Lutyens Houses Market Report
Richard Page’s property column – Winter 2018
Very few significant Lutyens houses have come to the market this year. So, in this column, I have included sales of houses which have been on the market for some time and will do so in future, whenever this is relevant.
15, 28 and 32 Queen Anne’s Gate, London
In 1910, Lutyens moved his office to 17 Queen Anne’s Gate, Westminster. A few years before, he had been busy altering houses in this beautiful early 18th-century street for various clients. This year there has been a hat-trick of notable sales. Firstly, 15 Queen Anne’s Gate, where in 1906 he undertook works for Edward Hudson, lifelong client and founder of Country Life magazine, including incorporating an apse in the dining room. The house is Grade I-listed and had a guide price of £7m. Secondly, 28 Queen Anne’s Gate to which he made alterations for Lord Haldane in 1906, including a panelled library. The house is also Grade I-listed and was for sale with a guide price of £17.95m. Finally, the Grade I-listed 32 Queen Anne’s Gate, to which he made alterations for Lady Allendale in 1907, and which had a guide price of £19.5m.
Ingram Avenue, Hampstead, London
A fascinating house in North London sold in the spring. Reginald McKenna, who was married to Pamela Jekyll, daughter of Herbert Jekyll and niece of Gertrude, became one of Lutyens’s most loyal clients. He commissioned Lutyens to design or rebuild three houses for himself — 36 Smith Square, London (of 1911), Mells Park House, Somerset, which Lutyens rebuilt in 1925, and Halnaker Park, Sussex (1938) as well as significant buildings for Midland Bank of which he was chairman. These comprised its headquarters at No 27 Poultry (of 1924 to 1939, now London hotel and members’ club The Ned); Leadenhall Street (1928); King Street, Manchester designed in 1928 and completed in 1933, and the building at 196 Piccadilly, a homage to Christopher Wren, to the side of St James’s Church (of 1922 to 1923). But what is less well known is that McKenna also commissioned Lutyens to design the facade of a house in Hampstead to give to his son David and new daughter-in-law, Lady Cecilia Keppel, as a wedding present in 1935. Located on Ingram Avenue, the house was a collaboration with John Soutar, who worked on the planning and design of Hampstead Garden Suburb. Lutyens’s Classical elevations are unmistakeable with an exterior of grey brick with red brick detailing, a thick cornice under a tiled roof and sash windows. In 2006 the house was completely rebuilt behind the original facade, including a basement extension, the interior having been updated to suit modern family living.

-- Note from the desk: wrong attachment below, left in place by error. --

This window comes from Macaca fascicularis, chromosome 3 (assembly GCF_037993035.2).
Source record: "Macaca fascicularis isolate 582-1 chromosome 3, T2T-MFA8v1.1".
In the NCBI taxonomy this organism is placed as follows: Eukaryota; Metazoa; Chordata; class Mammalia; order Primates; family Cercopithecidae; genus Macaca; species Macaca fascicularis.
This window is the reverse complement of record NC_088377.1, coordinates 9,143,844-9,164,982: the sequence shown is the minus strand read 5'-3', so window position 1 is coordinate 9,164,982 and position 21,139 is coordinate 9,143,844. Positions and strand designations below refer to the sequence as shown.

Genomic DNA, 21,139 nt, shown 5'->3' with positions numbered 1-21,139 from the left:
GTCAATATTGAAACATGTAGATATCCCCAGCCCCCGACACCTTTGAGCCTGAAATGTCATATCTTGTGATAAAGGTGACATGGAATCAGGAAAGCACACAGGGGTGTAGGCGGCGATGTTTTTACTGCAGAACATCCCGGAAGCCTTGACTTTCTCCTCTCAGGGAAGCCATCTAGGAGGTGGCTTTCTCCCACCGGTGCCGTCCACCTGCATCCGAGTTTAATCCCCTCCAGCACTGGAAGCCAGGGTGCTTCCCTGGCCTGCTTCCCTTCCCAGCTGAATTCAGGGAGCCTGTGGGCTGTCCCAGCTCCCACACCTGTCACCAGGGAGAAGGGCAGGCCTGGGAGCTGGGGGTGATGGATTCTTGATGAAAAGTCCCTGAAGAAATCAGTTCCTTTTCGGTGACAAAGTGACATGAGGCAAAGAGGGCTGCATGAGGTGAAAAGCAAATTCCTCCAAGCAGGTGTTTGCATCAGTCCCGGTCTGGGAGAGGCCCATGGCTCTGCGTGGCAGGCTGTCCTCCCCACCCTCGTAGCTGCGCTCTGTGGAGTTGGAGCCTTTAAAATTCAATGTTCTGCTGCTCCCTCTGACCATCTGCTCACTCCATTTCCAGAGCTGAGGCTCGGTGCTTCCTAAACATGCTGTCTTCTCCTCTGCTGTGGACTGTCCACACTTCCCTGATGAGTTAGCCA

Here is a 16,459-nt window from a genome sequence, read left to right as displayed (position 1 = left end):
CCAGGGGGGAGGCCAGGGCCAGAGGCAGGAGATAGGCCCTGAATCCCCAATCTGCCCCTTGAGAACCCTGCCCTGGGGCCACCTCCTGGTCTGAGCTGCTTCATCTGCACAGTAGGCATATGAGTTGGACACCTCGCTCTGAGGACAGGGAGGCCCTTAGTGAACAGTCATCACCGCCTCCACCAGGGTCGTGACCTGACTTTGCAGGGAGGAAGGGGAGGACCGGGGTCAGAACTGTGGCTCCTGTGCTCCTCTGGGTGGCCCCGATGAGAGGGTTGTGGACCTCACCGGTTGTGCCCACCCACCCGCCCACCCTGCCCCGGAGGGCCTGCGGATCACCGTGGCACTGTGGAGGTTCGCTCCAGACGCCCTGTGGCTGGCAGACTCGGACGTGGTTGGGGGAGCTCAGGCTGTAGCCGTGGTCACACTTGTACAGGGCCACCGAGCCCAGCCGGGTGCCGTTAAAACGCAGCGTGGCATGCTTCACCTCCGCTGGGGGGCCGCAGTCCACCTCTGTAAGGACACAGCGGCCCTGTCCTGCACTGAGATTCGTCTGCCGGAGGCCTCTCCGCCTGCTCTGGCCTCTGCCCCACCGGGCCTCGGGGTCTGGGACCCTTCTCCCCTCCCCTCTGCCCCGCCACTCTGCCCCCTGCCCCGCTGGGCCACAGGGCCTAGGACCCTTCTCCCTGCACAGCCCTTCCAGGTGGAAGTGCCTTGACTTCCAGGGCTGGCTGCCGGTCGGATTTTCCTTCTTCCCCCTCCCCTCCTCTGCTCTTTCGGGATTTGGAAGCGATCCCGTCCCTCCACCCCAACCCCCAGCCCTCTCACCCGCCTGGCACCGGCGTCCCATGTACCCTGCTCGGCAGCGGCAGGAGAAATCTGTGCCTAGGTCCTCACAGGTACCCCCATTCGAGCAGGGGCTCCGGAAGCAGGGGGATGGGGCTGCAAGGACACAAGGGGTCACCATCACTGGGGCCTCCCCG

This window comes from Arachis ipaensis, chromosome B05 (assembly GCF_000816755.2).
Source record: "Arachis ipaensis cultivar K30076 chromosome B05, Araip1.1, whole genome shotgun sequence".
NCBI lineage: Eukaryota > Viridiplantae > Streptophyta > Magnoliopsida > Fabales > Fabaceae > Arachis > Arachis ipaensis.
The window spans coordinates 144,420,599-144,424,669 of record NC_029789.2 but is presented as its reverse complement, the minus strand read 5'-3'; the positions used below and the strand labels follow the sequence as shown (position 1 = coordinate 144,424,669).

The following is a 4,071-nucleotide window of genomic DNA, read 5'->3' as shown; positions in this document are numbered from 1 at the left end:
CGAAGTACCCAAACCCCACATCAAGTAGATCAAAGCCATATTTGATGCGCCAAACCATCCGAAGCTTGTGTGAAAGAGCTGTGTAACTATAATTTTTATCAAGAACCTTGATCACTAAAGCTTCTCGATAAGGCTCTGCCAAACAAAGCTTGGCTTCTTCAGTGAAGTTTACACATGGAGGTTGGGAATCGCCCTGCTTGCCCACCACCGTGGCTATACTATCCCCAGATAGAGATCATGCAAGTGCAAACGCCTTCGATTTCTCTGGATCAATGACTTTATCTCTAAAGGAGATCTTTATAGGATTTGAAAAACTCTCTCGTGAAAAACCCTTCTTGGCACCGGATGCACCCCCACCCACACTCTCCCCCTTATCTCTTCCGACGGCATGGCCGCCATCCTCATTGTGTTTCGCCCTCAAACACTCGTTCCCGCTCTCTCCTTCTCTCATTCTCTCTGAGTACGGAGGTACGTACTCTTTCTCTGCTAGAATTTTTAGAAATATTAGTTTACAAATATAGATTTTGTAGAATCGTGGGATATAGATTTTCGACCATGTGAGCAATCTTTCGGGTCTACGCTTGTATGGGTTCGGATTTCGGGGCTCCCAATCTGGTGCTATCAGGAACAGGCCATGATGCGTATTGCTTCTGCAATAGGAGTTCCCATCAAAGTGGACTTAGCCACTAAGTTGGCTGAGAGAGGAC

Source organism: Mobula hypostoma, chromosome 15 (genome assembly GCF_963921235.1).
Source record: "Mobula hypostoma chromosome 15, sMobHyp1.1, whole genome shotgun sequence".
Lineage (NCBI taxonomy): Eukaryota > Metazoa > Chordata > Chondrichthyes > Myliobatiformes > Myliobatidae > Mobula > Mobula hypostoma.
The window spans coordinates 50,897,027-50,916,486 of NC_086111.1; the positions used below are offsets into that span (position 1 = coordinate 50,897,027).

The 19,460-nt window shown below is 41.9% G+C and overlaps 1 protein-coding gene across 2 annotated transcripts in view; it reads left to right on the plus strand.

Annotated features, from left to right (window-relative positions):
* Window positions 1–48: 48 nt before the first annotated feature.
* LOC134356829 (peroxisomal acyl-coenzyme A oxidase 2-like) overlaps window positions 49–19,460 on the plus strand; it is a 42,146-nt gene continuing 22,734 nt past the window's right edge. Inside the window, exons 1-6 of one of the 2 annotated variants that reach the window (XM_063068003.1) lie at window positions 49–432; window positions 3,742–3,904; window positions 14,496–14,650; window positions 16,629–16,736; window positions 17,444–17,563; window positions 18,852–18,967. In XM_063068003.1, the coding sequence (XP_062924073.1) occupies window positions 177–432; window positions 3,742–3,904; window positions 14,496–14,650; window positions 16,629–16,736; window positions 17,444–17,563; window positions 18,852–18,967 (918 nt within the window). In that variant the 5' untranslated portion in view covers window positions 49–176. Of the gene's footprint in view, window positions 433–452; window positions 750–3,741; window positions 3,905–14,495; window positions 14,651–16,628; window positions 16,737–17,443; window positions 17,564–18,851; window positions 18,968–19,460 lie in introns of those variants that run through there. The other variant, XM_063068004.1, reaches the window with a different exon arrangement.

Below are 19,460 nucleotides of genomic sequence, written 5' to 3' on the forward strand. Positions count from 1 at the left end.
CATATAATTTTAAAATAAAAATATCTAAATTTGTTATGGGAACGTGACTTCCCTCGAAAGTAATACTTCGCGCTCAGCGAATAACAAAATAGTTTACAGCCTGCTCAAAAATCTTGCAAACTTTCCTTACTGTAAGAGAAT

Ingram Avenue is one of the most sought-after streets in this part of northwest London with Hampstead Heath and Kenwood House’s rolling acres nearby. The house, which is Grade II-listed and extends to 9,350 sq ft, sold for £13.75m in April.
Crooksbury was Lutyens’s first country house commission in 1889 and he revisited it twice. Built firstly in a Neo-Georgian style, it was extended in 1898, then remodelled in 1914 in the vernacular style. The Grade II-listed east wing and principle facade, known as Fig Tree Court, sold in August for £2m.
The Corner and Prospect Cottage, Thursley, Surrey
The Corner, Thursley of 1888, reported on in the Summer 2017 newsletter, was also an early commission. Grade II-listed, it sold for £1.35m in March.
Also in Thursley, Prospect Cottage, which was reported on in the Spring 2018 newsletter, has found a buyer. Originally built as the village institute and now Grade II-listed, it had a guide price of £825,000.
A house with a Lutyens connection has come to the market in West Sussex. Lutyens’s daughter, Barbara, was married to Euan Wallace, Conservative MP from 1922 to 1941. Wallace had sold his Scottish estate and bought Lavington Park, near Petworth, West Sussex in 1936. In 1939, certain that war was looming, he put a house on the estate at Lady Emily’s disposal, while Lutyens remained in London. This was Beechwood, originally an 18th-century rectory. As Mary Lutyens, also Edwin’s daughter, describes in her book, Edwin Lutyens, “Mother took her own servants to Beechwood and for the first year of the war made a home there. Father and Mother wrote to each other every day while she was at Beechwood. He spent an occasional weekend with her and she went up to London occasionally for a night. ‘My darling,’ she wrote, ‘it is such fun when I come up to you, like an improper adventure with a strange man in a strange flat’.” His flat was within his offices in Mansfield Street. The Grade II* listing of Beechwood notes that Lutyens added the porch and altered parts of the interior in 1939. Today, the 6,766-sq ft house incorporates a separate three-bed coach house and three acres of garden. It’s for sale at £3.35m through Savills.
Richard Page is marketing director of Dexters, London’s largest independent estate agent. He has advised on the sale of many Edwin Lutyens houses during his 35-year career. Do please contact him with any Lutyens-related property news at email@example.com
Disclaimer: prices and availability correct at time of going to press.